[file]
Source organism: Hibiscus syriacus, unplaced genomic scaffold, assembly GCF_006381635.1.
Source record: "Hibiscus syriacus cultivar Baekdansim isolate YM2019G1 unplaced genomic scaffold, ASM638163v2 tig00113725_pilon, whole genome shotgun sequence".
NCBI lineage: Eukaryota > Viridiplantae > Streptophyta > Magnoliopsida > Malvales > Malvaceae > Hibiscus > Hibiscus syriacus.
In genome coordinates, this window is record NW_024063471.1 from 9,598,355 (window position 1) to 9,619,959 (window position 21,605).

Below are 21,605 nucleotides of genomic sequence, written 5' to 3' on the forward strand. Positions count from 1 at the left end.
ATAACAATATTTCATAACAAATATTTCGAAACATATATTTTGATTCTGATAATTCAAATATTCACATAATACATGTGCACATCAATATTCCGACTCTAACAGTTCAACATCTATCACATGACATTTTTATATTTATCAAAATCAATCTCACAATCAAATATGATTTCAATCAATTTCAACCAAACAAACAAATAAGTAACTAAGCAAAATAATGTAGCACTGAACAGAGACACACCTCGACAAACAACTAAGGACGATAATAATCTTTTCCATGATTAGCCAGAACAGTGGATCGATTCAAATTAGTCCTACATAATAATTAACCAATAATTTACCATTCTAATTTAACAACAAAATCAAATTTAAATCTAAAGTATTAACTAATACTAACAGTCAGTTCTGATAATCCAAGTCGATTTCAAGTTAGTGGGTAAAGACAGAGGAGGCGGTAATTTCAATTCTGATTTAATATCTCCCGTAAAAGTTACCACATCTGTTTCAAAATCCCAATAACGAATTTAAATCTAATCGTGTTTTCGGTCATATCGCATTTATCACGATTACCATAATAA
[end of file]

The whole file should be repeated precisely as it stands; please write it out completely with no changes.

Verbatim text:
Source organism: Hibiscus syriacus, unplaced genomic scaffold, assembly GCF_006381635.1.
Source record: "Hibiscus syriacus cultivar Baekdansim isolate YM2019G1 unplaced genomic scaffold, ASM638163v2 tig00113725_pilon, whole genome shotgun sequence".
NCBI lineage: Eukaryota > Viridiplantae > Streptophyta > Magnoliopsida > Malvales > Malvaceae > Hibiscus > Hibiscus syriacus.
In genome coordinates, this window is record NW_024063471.1 from 9,598,355 (window position 1) to 9,619,959 (window position 21,605).

Below are 21,605 nucleotides of genomic sequence, written 5' to 3' on the forward strand. Positions count from 1 at the left end.
ATAACAATATTTCATAACAAATATTTCGAAACATATATTTTGATTCTGATAATTCAAATATTCACATAATACATGTGCACATCAATATTCCGACTCTAACAGTTCAACATCTATCACATGACATTTTTATATTTATCAAAATCAATCTCACAATCAAATATGATTTCAATCAATTTCAACCAAACAAACAAATAAGTAACTAAGCAAAATAATGTAGCACTGAACAGAGACACACCTCGACAAACAACTAAGGACGATAATAATCTTTTCCATGATTAGCCAGAACAGTGGATCGATTCAAATTAGTCCTACATAATAATTAACCAATAATTTACCATTCTAATTTAACAACAAAATCAAATTTAAATCTAAAGTATTAACTAATACTAACAGTCAGTTCTGATAATCCAAGTCGATTTCAAGTTAGTGGGTAAAGACAGAGGAGGCGGTAATTTCAATTCTGATTTAATATCTCCCGTAAAAGTTACCACATCTGTTTCAAAATCCCAATAACGAATTTAAATCTAATCGTGTTTTCGGTCATATCGCATTTATCACGATTACCATAATAA